The ancient jewel in the Mediterranean is a city of contrasts and controversy. Until today the manifold multicultural footprints tell about the various influences of the city and shaped it as a melting pot in Europe’s extreme South.
Founded by the Phoenicians as Ziz (‘flower’) in 734 BC and conquered by Carthaginian, Romans and Greeks, its history goes back to ancient times. Until today the manifold multicultural footprints tell us about the various influences of the city, which was a cultural melting pot in Europe’s extreme South. Whether it’s architectural heritage, food or local traditions, Palermo’s soul unifies diverse faces and languages. From arabesque charm to popular ferocity, you will discover inimitable situations in the streets of Palermo. The Sicilian capital is the political and cultural hotspot of the island. Around 1.2 million people live in the fifth most populated metropolitan area of Italy. In recent history, Palermo has had to fight with turbulent changes and social upheaval. Organized crime, rural depopulation and migration movements are topics Sicilians deal with every day. Maybe it’s also because of this reason that the spirit of the city draws distinctive lines, and creates a special atmosphere that has already inspired plenty of artists, writers and directors in their work. Every year numerous tourists visit the widely known monuments and colorful street markets in the popular neighborhoods Vucciria, Ballarò and Capo. And outside of the town, Palermo offers fascinating views. Surrounded by mountains and bounded by the Mediterranean Sea it is embedded by appealing landscapes and natural beauty.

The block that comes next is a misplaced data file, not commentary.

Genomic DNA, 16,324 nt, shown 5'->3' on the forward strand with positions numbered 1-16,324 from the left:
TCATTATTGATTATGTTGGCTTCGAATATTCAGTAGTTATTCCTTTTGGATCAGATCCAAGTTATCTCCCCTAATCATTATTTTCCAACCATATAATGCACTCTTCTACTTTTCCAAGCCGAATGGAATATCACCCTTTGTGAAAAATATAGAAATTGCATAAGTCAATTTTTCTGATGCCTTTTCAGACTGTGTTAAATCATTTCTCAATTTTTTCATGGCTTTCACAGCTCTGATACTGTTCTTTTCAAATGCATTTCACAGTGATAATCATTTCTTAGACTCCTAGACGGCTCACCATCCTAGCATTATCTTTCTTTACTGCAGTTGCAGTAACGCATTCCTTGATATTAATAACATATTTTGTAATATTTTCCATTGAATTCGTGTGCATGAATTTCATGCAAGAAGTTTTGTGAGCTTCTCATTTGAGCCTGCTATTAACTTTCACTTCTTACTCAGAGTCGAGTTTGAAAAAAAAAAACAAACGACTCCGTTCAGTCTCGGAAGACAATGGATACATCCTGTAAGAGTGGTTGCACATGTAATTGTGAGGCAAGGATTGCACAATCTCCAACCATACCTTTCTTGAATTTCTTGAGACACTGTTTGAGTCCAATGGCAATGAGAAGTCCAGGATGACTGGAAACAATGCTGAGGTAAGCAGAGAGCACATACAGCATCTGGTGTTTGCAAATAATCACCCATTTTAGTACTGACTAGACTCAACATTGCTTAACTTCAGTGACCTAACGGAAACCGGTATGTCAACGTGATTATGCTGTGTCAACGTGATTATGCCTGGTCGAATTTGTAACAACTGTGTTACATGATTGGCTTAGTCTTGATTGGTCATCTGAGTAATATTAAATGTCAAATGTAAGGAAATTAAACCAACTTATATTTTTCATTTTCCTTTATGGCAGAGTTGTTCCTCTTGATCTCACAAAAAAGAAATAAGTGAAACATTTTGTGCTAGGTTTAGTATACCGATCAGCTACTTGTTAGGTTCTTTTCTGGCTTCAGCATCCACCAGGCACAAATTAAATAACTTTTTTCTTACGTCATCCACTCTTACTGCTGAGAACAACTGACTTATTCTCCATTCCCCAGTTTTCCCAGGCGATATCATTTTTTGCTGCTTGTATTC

HOW TO ARRIVE
- The International airport Falcone-Borsellino is located about 30 minutes west of the city center. It is dedicated to the two anti-mafia judges killed by the mafia in the early 1990s.
- Other airports close to Palermo are Catania, Trapani and Combos
- The port of Palermo, founded over 2,700 years ago, is on of the main ports in Italy. From here ferries link Palermo to Cagliari, Genoa, Livorno, Naples, Tunis and other cities as well as minor to the minor Sicilian islands such as Ustica and the Aeolians.
- The main Sicilian highways A29, A20 and A19 lead to Palermo.
- The Central railway station is connected to the national network.